The Xiaomi Redmi Note 4 is a phone that will change your buying habits in the future because it casts a different light on flagships. Its metal evokes some high-end classics, the display is impressive, the chipset stood its own against some flagships. With all this, you'd never guess it's a sub-€200 phone.
It has its flaws, but considering the price we can't really fault it. Here's the catch, though, the phone is only officially available in China (for now), elsewhere you would have to rely on gray importers. Accounting for European taxes, for example, the Standard edition goes from €120 (CNY 900) to €165, the High edition from €160 (CNY 1,200) to €200.
If you've ever bought a Xiaomi before, then you already know the channels to go through. And this is an excellent phone, even worth the bother of importing it.
The Xiaomi Redmi Note 4 is our new benchmark for what an affordable phone can do. Even if you were looking to spend a bit more on a mid-ranger, you may find that it doesn't bring you more than this Xiaomi wonder.
We rushed a bit in the beginning and compared the Redmi Note 4 to its predecessor, the Note 3, and the more premium Redmi Pro.
The Redmi Note 3 is a phone just half a year younger, slightly cheaper and yet it has a metal body and a 5.5" 1080p screen. In reality, the metal body is not as great as it souns and the Note 4's screen offers better color accuracy. The chipsets are in different leagues too. That said, we liked the Note 3 camera better.
The Xiaomi Redmi Pro is pricier than Note 4 - it's positioned well into the mid-range. Its AMOLED screen has better contrast, though it's not any brighter or more color accurate. The camera performs better and it does some fun dual-camera tricks. You also get an Exclusive edition for a Helio X25 chipset with 4GB of RAM and 128GB storage. the Redmi Pro is no doubt the more premium offering.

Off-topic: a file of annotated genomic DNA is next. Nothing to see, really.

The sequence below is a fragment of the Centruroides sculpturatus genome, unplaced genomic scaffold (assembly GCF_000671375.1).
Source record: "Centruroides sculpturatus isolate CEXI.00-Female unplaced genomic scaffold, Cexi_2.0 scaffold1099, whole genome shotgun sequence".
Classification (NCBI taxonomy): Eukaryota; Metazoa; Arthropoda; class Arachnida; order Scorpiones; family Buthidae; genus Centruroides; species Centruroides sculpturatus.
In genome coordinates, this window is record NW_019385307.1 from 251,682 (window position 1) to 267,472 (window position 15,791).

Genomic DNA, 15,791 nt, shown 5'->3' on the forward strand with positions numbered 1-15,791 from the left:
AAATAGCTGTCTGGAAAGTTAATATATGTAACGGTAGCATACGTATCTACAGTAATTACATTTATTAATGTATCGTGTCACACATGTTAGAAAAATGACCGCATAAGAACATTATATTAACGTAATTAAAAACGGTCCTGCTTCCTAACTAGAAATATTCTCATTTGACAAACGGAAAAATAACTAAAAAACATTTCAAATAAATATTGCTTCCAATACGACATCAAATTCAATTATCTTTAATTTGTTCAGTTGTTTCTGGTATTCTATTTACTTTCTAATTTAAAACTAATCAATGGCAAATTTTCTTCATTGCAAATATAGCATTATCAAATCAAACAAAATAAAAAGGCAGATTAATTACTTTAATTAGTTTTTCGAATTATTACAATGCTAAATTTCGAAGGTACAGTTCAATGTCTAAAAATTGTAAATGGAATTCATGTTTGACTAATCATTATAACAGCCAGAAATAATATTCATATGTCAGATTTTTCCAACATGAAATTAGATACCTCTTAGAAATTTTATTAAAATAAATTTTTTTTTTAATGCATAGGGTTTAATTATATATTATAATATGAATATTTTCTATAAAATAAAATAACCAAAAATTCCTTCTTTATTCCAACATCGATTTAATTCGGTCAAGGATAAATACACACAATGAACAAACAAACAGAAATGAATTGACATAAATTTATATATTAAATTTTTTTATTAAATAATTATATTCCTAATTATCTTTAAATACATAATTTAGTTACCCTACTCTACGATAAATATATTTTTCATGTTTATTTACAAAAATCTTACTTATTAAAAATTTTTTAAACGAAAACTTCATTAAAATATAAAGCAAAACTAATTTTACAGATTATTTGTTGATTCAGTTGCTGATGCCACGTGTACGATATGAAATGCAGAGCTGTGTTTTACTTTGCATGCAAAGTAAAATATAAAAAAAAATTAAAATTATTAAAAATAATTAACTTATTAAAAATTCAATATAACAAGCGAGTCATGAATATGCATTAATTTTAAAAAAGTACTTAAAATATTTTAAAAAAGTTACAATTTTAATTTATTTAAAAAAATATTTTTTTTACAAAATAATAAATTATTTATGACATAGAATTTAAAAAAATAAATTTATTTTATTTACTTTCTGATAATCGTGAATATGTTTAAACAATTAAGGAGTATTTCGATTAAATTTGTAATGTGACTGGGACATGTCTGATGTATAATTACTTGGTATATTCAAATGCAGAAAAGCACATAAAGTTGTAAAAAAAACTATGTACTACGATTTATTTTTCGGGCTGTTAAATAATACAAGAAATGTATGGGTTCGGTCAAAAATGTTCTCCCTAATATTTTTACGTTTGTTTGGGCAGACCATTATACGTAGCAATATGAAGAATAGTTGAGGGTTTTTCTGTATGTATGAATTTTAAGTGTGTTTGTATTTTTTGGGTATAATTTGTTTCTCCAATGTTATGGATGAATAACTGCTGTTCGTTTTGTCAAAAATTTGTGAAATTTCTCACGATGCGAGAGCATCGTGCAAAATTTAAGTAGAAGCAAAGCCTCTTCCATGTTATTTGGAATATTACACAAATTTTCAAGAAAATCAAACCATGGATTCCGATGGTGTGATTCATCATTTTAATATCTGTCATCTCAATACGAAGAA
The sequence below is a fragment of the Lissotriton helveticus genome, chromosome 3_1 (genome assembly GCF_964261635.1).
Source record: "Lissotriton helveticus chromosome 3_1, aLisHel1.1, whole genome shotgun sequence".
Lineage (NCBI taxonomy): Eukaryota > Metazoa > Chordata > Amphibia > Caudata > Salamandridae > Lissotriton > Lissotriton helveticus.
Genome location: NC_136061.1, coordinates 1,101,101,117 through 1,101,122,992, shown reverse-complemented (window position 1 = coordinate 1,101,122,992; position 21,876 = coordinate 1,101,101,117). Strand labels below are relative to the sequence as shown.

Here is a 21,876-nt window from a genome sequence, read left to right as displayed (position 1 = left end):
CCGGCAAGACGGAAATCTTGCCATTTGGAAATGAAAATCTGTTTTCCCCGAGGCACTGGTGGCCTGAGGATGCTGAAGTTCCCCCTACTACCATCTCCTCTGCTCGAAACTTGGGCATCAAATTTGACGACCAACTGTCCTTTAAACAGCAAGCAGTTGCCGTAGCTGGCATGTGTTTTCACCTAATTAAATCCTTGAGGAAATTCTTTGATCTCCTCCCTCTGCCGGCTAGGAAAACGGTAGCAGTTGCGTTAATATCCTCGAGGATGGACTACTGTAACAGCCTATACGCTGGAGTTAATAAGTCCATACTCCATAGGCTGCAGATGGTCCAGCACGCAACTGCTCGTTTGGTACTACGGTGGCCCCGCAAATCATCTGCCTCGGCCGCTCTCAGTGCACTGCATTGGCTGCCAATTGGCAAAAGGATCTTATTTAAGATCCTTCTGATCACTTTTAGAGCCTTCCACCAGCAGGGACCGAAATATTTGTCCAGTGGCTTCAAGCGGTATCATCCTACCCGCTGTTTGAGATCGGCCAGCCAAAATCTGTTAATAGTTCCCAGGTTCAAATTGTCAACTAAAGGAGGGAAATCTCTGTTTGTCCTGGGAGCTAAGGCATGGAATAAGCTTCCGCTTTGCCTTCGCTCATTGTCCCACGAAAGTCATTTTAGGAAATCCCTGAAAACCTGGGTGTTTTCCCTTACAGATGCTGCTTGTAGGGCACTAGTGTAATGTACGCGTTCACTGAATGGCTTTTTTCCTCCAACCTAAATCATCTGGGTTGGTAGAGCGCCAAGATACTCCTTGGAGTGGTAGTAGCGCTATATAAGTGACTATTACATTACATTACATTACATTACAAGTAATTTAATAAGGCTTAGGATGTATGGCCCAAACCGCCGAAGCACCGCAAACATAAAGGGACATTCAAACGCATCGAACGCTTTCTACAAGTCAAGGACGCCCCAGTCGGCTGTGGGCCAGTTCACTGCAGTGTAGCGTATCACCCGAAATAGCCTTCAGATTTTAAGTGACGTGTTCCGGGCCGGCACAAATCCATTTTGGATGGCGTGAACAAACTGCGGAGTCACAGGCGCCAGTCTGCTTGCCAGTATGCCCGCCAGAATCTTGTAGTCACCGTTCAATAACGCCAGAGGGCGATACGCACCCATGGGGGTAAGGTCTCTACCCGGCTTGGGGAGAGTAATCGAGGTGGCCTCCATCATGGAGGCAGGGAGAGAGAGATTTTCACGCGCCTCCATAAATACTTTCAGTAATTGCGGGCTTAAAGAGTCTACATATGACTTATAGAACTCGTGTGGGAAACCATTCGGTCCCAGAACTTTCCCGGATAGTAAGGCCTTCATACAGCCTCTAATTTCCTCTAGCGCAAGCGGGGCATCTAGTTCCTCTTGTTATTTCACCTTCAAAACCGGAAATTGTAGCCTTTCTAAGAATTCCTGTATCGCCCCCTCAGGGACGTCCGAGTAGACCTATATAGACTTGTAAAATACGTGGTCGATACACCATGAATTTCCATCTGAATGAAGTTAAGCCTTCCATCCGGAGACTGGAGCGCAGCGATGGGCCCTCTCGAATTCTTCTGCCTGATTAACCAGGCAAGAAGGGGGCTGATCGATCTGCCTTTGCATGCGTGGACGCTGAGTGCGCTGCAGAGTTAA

The Samsung Galaxy J7 Prime upgrades the J7 (2016) to a 1080p screen, making it competitive with the Redmi Note 4. It's a metal phone with dedicated SIM slots. Its chipset is not terribly powerful, but it's power efficient - it lacks the two Cortex-A72 cores and has about half the GPU resources. Also, it comes with a 13MP camera with 1080p video and a smaller 3,300mAh battery.
The Samsung Galaxy On8 is a regional thing, a J7 Prime with some differences - like using a 5.5" 1080p AMOLED display instead of LCD. The rest is pretty much the same.
The Meizu MX6 is a good deal pricier than the Redmi Note 4 (~50%), but it brings a more impressive camera. The 12MP sensor is 1/2.9" in size (meaning 1.25µm pixels) and can record 2160p. You get a 5.5" 1080p screen and a Helio X20 chipset with 3GB/4GB of chipset. The trouble is that 32GB is the only storage option and there's no microSD.
It's difficult to find worthy competition for the Xiaomi Redmi Note 4. Either we scoff at weak Snapdragon 615 or Helio P10 chipsets, or the price is double the price Xiaomi is asking. We just wish the company would hurry up and make its products more easily available worldwide - the sort of hardware they make has some true market disrupting potential.
Special thanks to HonorBuy for providing the review unit.